To continue with the Tiki theme that began with our exploration of the Zombie, I turn to Trader Vic's signature drink, the Mai Tai. What made me turn to Tiki drinks in the first place? It was my acquiring of a copy of Trader Vic's Bartender's Guide, but I will have another post about that.
Donn Beach also claims to have invented the Mai Tai, but Trader Vic's version has become the accepted one. For tonight, we go for Trader Vic's version, but there is still one problem: what in the world is rock candy syrup? Trader Vic's recipe calls for it, but what is it? Well, it's basically double-saturated simple syrup. So heat your water, add twice the sugar, and you have rock candy syrup. Weird, I know. But why use it at all? Me, I like Dale DeGroff's recipe, and Dale is my guru for all things cocktail because, well, his drinks are good!
Here is his version:
I like this version, and what I really like about it is that it gets stronger as you drink it. The 151 begins to saturate the drink and by the end, it's really strong. The rock candy syrup is not needed at all, unless you like your drinks really sugary, and me, I think the orgeat is sweet enough.
- 1 1/2 oz. rum
- 1/2 oz. orange curacao
- 1/2 oz. lime juice
- 1/2 oz. orgeat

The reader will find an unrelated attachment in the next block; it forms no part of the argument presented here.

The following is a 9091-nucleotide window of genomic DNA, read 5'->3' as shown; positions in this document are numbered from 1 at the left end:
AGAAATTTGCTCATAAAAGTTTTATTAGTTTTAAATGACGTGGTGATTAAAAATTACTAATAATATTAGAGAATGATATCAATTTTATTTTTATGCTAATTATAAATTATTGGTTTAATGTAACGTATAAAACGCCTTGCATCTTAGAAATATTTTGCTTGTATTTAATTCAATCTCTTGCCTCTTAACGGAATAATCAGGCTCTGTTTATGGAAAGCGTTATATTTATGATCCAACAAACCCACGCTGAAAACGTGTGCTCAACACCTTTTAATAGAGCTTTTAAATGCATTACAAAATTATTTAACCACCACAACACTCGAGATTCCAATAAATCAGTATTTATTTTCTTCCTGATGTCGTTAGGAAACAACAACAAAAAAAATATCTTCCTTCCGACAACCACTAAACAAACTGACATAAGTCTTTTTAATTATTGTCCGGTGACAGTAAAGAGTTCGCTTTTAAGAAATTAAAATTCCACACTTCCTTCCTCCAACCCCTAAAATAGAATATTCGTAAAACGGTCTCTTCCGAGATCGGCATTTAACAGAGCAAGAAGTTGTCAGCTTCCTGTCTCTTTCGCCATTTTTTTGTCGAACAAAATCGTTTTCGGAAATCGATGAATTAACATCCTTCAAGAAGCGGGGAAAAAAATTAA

- 1/2 oz. 151 rum to float on top
- garnish with lime
Let me describe the taste of the Mai Tai, and those of you who drink them can tell me whether I am right or wrong. We will be going through a few different versions over the next week, but let's talk about this one right here.
It's a sweet sour. I mean, notice the ingredients: spirit, additive (curacao), lime juice, and a sweetener (orgeat). It tastes like a sweet and sour. But then the orgeat gives it a totally different flavor, more complex than the two-dimensional sweet and sour, which is named appropriately for its two dimensions. And then the building of the drink to its strong 151 finish is unlike any other drink.
I won't diss the simplicity of the sweet and sour, however. Sometimes, I don't want complexity. Sometimes I want ease of drinking and familiarity. The only question with the sweet and sour is whether it has orange juice and an egg white. With the Mai Tai, you never really know what you're getting. Heck, check out the many different versions here.